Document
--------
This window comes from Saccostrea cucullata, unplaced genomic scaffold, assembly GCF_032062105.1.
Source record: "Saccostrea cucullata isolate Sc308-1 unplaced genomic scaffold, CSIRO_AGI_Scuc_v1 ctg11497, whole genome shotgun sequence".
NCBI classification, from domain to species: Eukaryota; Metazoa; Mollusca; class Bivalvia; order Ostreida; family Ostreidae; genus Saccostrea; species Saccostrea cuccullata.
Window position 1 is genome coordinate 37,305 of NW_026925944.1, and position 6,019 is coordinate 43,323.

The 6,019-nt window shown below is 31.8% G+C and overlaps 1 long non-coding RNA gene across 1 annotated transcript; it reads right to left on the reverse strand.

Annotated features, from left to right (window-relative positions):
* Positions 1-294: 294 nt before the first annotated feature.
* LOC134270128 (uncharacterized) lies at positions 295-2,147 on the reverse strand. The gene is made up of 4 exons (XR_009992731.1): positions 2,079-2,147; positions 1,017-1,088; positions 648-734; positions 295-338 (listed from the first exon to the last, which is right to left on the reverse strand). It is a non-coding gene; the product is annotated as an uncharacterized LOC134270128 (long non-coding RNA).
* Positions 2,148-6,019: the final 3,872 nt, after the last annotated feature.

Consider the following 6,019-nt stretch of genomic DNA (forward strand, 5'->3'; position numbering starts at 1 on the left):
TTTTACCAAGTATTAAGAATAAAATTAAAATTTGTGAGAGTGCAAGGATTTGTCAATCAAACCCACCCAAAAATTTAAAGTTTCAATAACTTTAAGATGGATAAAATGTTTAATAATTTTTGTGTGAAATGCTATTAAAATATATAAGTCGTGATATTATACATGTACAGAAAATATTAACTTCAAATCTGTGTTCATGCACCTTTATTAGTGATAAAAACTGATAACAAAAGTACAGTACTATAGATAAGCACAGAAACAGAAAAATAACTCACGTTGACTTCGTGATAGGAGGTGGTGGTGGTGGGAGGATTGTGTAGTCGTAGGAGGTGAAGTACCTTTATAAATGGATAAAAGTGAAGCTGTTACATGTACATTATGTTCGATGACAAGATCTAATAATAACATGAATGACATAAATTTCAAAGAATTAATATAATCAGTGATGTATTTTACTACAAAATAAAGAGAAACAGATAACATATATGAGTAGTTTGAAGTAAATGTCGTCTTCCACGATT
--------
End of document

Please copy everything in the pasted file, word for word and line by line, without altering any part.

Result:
This window comes from Saccostrea cucullata, unplaced genomic scaffold, assembly GCF_032062105.1.
Source record: "Saccostrea cucullata isolate Sc308-1 unplaced genomic scaffold, CSIRO_AGI_Scuc_v1 ctg11497, whole genome shotgun sequence".
NCBI classification, from domain to species: Eukaryota; Metazoa; Mollusca; class Bivalvia; order Ostreida; family Ostreidae; genus Saccostrea; species Saccostrea cuccullata.
Window position 1 is genome coordinate 37,305 of NW_026925944.1, and position 6,019 is coordinate 43,323.

The 6,019-nt window shown below is 31.8% G+C and overlaps 1 long non-coding RNA gene across 1 annotated transcript; it reads right to left on the reverse strand.

Annotated features, from left to right (window-relative positions):
* Positions 1-294: 294 nt before the first annotated feature.
* LOC134270128 (uncharacterized) lies at positions 295-2,147 on the reverse strand. The gene is made up of 4 exons (XR_009992731.1): positions 2,079-2,147; positions 1,017-1,088; positions 648-734; positions 295-338 (listed from the first exon to the last, which is right to left on the reverse strand). It is a non-coding gene; the product is annotated as an uncharacterized LOC134270128 (long non-coding RNA).
* Positions 2,148-6,019: the final 3,872 nt, after the last annotated feature.

Consider the following 6,019-nt stretch of genomic DNA (forward strand, 5'->3'; position numbering starts at 1 on the left):
TTTTACCAAGTATTAAGAATAAAATTAAAATTTGTGAGAGTGCAAGGATTTGTCAATCAAACCCACCCAAAAATTTAAAGTTTCAATAACTTTAAGATGGATAAAATGTTTAATAATTTTTGTGTGAAATGCTATTAAAATATATAAGTCGTGATATTATACATGTACAGAAAATATTAACTTCAAATCTGTGTTCATGCACCTTTATTAGTGATAAAAACTGATAACAAAAGTACAGTACTATAGATAAGCACAGAAACAGAAAAATAACTCACGTTGACTTCGTGATAGGAGGTGGTGGTGGTGGGAGGATTGTGTAGTCGTAGGAGGTGAAGTACCTTTATAAATGGATAAAAGTGAAGCTGTTACATGTACATTATGTTCGATGACAAGATCTAATAATAACATGAATGACATAAATTTCAAAGAATTAATATAATCAGTGATGTATTTTACTACAAAATAAAGAGAAACAGATAACATATATGAGTAGTTTGAAGTAAATGTCGTCTTCCACGATT